Offline gogators!

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Re: Spoiled Millennials take down Confederate Statue and kick it.
« Reply #157 on: August 22, 2017, 04:15:42 PM »

Quote
Mr. Blair, I look upon secession as anarchy. If I owned the four millions of slaves in the South I would sacrifice them all to the Union; but how can I draw my sword upon Virginia, my native state?
If he would have followed his conscience

Lee DID follow his conscience. His conscience would not allow him to take up arms against his own people- his fellow Virginians.

It's hard for us to grasp the nature of the American Republic at that time. Slow communication and travel meant that people had grown up often not leaving their hometown or county. Washington D.C. was a vague, distant place. Even their state capital might be a major journey to travel to.

We were a collection of states originally. A coalition with a common currency if you will. People viewed more as something akin to how someone might view the European Union than as a unified country. Much of Louisiana for example, was French speaking and had a different system of law. Texas had recently declared first as an independent Republic before joining the Union. As has been noted, at that time people said "The United States are... " rather than "The United States is..."

Quote
how many lives might have been saved?

We can only speculate on the war's length and the casualties involved had Lee not fought, but I don't think his removal would have saved lives.

1) This war was a war of annihilation. The rifled musket had made a single decisive battle to win the war all but impossible. The casualties the defender could inflict on the attacker meant that the attacker would be too bloodied to press home any advantage. Lee himself ran into this problem time and time again after his offensive victories. There could be no Austerlitz. It would take years of maneuver and grinding down the Confederacy to win.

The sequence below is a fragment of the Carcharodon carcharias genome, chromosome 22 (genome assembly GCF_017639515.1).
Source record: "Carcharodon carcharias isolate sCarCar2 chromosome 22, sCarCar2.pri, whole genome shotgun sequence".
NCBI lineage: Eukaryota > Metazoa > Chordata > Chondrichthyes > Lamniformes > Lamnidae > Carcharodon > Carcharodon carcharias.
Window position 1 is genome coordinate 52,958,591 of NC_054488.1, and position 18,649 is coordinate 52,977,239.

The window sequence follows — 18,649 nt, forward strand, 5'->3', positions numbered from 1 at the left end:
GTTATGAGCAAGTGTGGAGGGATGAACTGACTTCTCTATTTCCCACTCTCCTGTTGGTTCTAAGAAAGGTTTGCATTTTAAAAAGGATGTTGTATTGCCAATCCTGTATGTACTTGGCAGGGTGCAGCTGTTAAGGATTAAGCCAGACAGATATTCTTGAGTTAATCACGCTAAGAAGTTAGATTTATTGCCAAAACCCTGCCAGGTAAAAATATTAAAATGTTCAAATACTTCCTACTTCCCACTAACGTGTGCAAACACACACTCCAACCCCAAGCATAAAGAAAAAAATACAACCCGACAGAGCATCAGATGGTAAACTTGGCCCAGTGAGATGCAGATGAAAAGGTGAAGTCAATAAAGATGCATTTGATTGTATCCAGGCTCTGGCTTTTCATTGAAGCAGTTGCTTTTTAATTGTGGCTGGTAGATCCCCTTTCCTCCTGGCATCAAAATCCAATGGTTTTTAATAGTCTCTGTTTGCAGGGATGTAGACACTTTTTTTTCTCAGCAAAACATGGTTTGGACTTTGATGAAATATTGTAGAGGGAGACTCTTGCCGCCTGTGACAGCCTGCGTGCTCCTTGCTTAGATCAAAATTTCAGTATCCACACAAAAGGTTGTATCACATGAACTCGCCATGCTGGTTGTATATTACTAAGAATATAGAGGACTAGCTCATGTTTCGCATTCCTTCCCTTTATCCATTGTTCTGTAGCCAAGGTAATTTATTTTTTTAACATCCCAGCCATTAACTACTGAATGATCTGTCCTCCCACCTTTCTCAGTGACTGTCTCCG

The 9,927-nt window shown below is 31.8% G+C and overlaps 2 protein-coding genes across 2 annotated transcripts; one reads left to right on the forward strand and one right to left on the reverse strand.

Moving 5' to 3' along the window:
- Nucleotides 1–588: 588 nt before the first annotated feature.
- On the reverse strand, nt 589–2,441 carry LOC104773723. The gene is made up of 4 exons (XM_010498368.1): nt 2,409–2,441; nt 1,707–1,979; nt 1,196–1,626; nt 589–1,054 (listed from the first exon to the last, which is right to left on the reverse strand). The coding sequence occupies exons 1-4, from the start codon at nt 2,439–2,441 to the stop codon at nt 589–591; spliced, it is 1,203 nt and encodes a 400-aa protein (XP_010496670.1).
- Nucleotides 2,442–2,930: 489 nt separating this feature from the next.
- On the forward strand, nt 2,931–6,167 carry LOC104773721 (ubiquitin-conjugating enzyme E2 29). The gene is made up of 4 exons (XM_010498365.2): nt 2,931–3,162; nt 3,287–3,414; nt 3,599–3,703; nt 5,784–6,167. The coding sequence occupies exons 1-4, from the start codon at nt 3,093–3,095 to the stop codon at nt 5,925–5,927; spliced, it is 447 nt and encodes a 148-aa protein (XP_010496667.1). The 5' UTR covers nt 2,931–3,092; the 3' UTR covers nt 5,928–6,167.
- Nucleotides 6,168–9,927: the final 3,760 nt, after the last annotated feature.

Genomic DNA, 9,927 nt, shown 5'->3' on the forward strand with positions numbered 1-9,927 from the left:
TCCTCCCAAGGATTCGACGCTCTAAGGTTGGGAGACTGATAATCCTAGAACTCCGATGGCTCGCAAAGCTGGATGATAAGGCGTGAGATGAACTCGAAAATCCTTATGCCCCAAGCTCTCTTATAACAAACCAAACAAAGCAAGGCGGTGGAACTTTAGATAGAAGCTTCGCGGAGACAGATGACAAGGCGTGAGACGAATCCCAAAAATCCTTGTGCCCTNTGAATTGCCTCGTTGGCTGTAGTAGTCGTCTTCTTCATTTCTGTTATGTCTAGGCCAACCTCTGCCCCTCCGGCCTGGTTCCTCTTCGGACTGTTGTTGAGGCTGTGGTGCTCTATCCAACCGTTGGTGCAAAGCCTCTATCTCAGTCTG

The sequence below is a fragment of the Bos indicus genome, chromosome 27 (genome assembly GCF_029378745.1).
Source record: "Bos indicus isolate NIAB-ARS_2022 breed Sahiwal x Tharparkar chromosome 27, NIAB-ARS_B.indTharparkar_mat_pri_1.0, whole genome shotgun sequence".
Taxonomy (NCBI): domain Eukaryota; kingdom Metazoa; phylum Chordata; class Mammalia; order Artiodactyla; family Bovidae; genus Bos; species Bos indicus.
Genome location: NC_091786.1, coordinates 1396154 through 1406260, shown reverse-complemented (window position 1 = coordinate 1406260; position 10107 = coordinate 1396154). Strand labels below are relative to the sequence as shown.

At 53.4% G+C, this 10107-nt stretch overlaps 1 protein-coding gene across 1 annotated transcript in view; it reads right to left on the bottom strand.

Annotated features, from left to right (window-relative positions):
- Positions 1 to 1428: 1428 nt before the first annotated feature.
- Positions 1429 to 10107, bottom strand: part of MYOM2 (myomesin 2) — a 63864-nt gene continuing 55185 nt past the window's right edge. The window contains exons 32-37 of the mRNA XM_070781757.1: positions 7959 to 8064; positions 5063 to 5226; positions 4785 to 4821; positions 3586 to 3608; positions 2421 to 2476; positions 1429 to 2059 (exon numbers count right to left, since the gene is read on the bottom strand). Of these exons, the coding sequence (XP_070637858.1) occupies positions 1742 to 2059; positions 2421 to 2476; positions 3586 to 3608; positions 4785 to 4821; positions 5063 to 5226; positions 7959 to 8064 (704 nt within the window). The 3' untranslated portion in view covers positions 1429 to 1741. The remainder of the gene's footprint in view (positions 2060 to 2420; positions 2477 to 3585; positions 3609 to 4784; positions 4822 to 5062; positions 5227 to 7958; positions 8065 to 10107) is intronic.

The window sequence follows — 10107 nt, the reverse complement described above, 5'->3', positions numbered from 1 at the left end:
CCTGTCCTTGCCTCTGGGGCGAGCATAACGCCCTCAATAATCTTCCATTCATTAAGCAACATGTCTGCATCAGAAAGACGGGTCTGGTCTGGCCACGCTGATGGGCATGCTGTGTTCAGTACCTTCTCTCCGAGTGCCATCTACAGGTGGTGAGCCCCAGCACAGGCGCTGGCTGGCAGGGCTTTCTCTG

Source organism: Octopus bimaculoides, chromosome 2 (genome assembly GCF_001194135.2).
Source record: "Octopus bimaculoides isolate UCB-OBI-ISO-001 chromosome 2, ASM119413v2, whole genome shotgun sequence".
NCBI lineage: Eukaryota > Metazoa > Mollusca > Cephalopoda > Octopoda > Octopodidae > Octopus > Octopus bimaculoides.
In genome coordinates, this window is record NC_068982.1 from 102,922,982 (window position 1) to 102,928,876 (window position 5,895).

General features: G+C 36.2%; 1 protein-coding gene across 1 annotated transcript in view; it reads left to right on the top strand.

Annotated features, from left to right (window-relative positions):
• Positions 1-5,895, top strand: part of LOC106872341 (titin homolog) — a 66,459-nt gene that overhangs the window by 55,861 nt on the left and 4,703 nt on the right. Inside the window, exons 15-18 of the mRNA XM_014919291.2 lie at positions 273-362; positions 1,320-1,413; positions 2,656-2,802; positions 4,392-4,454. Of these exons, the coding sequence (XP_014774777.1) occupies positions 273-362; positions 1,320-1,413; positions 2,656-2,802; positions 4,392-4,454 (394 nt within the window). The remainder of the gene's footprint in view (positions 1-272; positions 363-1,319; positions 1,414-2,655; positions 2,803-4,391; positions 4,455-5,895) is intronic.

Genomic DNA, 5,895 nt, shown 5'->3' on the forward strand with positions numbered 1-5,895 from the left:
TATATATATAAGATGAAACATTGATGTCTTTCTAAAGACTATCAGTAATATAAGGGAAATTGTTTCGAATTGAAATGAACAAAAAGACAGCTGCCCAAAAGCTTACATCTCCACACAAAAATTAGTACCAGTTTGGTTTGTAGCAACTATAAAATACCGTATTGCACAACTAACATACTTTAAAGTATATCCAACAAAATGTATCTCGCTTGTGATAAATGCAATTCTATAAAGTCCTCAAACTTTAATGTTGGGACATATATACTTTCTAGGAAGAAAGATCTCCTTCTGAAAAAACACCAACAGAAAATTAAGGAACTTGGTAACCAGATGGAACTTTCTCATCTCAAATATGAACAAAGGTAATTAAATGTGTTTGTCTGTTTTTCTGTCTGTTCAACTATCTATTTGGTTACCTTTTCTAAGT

2) It is highly probable that the commander would have been Joe Johnston, who would have fought a series of defensive maneuvers likely culminating in WWI-style trench warfare (which is what basically happened with Grant at Peteresburg). Johnston seldom gave McClellan on the Peninsula or Sherman in the West a chance at major battle. This frustrating strategy might have put Lincoln in serious jeopardy of reelection in 1864, especially if things at one point descended into horrific casualties along miles of trench. or they might have faced Stonewall Jackson, who was every bit the fighting, audacious general that Lee was.

3) Similarly, the Union would have still dealt with the same series of incompetent commanders. You still would have seen things go from Scott to McDowell to McClellan to Halleck to Pope to McClellan again to Burnside to Hooker to Meade and finally ending up with U.S. Grant. 

The only Union generals who truly knew how to fight this new kind of industrialized war, and had the will to do it to win for the North, were Grant and Sherman. Because they were so low on the West Point totem pole, they would not have risen for years.